Only just out of her teens, Alice Sara Ott – half-German and half-Japanese – gives us a performance of the Waltzes as touching, piquant and scintillating as on any modern recording. She leaves you to marvel at her instinct for Chopin’s poetic ambiguity, his alternating melancholy and exuberance, his ultra-Slavonic hope and despair, her playing backed by the sheen of an immaculate technique and pianism. You will go a long way to hear the A minor Waltz confided with a greater sense of its intimacy or the following F major Waltz given with such contrasting brio and expressive freedom. Her D flat Waltz, Op 64, is sufficiently stylish and elegant to make nonsense of its sobriquet, ‘Minute’ Waltz, and she catches the B minor Waltz’s gentle but querulous mood to perfection. Playing from autograph manuscripts, she relishes the more florid harmony and ornamentation of, for example, Nos 8, 9 and 10, and includes all the posthumous Waltzes, ending with the Allegretto in A minor and making it a haunting and touching valediction. (DG’s sound is ideal and their presentation could hardly be more lavish.)
Waltzes Nos 1-14. Mazurka No 32. Barcarolle, Op 60. Nocturne in D flat
Dinu Lipatti pf
As a former pupil of Cortot, it wasn’t perhaps surprising that Lipatti always kept a special place in his heart for Chopin. And thanks primarily to the 14 Waltzes, played in a non-chronological sequence of his own choosing, it’s doubtful if the disc will ever find itself long absent from the catalogue. Like the solitary Mazurka, they were recorded in Geneva during his remarkable renewal of strength in the summer of 1950. The Nocturne and Barcarolle date back to visits to EMI’s Abbey Road studio in 1947 and 1948 respectively. Just once or twice in the Waltzes you might feel tempted to question his sharp tempo changes for mood contrast within one and the same piece – as for instance in No 9 in A flat, Op 69 No 1. However, for the most part his mercurial lightness, fleetness and charm are pure delight. His Nocturnein D flat has long been hailed as one of the finest versions currently available. And even though we know he himself (one of the greatest perfectionists) was not completely happy about the Barcarolle, for the rest of us this glowing performance has a strength of direction and shapeliness all its own. In fuller contexts there’s just a trace of plumminess in the recorded sound.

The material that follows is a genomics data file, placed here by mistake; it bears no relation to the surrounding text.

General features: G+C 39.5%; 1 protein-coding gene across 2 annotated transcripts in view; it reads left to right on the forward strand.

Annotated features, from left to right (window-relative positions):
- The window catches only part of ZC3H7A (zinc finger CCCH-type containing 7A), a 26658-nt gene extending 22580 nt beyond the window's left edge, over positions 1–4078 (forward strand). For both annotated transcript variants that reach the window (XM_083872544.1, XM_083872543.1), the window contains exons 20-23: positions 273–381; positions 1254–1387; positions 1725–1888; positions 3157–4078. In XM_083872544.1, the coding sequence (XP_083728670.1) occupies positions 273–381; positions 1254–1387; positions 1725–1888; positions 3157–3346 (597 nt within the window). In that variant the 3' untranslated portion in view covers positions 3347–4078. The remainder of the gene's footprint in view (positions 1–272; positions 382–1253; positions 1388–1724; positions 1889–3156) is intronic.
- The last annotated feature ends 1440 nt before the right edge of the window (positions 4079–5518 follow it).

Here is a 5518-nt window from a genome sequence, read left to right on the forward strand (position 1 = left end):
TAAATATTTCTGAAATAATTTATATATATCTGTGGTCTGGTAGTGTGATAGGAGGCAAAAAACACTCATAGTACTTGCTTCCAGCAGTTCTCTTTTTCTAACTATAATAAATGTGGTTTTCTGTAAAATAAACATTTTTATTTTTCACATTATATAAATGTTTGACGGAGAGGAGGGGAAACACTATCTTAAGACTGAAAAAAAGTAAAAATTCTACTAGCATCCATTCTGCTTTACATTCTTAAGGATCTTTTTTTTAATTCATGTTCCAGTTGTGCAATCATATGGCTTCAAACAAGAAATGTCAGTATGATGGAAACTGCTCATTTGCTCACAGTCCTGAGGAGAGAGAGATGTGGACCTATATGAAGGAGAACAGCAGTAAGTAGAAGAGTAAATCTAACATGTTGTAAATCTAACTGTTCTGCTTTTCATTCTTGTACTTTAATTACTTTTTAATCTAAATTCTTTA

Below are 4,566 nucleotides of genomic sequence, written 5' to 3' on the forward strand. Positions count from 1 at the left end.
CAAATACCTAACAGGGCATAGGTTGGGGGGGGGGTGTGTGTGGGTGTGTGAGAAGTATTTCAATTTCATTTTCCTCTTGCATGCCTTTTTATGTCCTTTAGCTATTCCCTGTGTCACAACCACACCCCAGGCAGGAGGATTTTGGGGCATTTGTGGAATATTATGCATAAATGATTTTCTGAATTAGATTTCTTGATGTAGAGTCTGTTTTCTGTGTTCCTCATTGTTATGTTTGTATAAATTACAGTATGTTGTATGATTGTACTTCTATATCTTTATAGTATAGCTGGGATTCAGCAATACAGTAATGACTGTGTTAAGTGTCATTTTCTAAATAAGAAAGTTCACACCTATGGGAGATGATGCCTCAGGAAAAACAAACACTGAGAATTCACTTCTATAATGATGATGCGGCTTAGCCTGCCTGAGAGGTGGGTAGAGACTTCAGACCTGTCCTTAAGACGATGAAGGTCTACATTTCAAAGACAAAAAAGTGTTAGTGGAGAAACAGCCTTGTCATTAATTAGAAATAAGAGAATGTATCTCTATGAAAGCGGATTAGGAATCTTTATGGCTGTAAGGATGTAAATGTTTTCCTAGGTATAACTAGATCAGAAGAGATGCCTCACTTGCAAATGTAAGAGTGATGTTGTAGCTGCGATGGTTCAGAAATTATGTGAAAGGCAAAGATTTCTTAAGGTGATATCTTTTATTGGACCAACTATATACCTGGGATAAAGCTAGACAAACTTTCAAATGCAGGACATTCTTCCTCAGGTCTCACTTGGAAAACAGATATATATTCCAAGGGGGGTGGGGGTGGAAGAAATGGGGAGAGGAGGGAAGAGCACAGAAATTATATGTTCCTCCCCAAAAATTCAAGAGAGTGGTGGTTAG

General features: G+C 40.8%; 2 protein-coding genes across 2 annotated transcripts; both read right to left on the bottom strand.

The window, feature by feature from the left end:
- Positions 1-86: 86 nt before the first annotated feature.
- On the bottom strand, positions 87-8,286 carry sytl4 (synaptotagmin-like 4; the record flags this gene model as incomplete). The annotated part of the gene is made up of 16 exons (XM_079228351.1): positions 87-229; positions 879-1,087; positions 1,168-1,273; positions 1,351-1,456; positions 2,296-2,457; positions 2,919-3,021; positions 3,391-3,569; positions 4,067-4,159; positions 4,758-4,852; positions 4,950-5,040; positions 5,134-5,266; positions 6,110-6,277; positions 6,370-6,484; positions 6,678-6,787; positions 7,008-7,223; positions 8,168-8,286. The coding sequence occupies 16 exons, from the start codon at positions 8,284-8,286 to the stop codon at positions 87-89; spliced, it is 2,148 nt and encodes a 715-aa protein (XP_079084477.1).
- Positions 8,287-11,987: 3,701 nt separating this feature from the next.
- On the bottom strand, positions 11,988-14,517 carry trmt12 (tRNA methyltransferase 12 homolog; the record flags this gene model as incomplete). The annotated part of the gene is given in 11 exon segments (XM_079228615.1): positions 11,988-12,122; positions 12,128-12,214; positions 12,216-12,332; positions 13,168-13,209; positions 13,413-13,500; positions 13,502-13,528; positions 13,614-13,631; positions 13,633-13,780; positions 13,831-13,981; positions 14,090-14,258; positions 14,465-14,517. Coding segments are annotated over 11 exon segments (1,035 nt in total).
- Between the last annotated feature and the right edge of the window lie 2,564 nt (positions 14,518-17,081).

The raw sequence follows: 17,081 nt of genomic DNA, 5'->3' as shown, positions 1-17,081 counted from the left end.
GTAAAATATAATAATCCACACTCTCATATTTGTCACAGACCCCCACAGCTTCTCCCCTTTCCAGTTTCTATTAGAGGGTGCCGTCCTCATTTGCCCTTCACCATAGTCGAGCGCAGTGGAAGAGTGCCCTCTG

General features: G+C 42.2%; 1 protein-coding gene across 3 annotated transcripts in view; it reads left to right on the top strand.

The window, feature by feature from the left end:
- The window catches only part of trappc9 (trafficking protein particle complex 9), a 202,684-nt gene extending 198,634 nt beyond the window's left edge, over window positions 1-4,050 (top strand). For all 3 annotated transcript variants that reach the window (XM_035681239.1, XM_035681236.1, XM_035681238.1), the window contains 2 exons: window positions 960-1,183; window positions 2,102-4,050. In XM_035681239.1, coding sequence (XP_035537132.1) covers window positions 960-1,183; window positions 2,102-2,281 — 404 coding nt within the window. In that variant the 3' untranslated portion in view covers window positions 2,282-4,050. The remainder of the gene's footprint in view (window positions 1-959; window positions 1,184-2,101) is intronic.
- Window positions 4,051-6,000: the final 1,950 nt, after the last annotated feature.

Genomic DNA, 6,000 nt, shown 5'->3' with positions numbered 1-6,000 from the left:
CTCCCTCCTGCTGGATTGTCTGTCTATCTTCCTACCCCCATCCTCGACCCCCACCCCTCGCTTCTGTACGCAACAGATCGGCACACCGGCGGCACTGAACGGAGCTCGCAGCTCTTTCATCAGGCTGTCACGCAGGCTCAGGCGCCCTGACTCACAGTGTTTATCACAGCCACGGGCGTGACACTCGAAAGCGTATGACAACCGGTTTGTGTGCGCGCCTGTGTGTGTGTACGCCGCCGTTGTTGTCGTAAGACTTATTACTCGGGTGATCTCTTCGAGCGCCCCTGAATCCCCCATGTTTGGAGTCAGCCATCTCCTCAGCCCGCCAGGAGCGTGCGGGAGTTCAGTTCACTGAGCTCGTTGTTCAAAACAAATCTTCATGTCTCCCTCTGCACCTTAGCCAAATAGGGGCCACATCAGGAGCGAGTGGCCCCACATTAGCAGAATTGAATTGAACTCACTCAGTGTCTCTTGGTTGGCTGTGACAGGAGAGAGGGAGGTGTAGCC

Waltzes Nos 1-14
Arthur Rubinstein pf
(RCA Red Seal)
There has in recent years been a tendency to take Rubinstein’s imposing series of Chopin recordings from the mid-1960s for granted, but to hear them digitally refurbished soon puts a stop to that. His tone doesn’t have much luxuriance, being quite chiselled; yet a finely tuned sensibility is evident throughout. This is at once demonstrated by his direct interpretation of Op 18, its elegance explicit. His reading of Op 34 No 1 is brillante, as per Chopin’s title. In Op 34 No 2 Rubinstein judges everything faultlessly, distilling the sorrowful yet cannily varied grace of this piece. The two finest here are Opp 42 and 64 No 2, and with the former Rubinstein excels in the unification of its diverse elements, its rises and falls of intensity, its hurryings forward and holdings back. This is also true of his reading of Op 64 No 2, the yearning of whose brief più lento section is memorable indeed. The sole fault of this issue is that conventional programming leads to the mature Waltzes, which were published by Chopin himself, coming first, the lesser, posthumously printed items last. Not all of these are early but they have less substance than Opp 18-64, and should come first.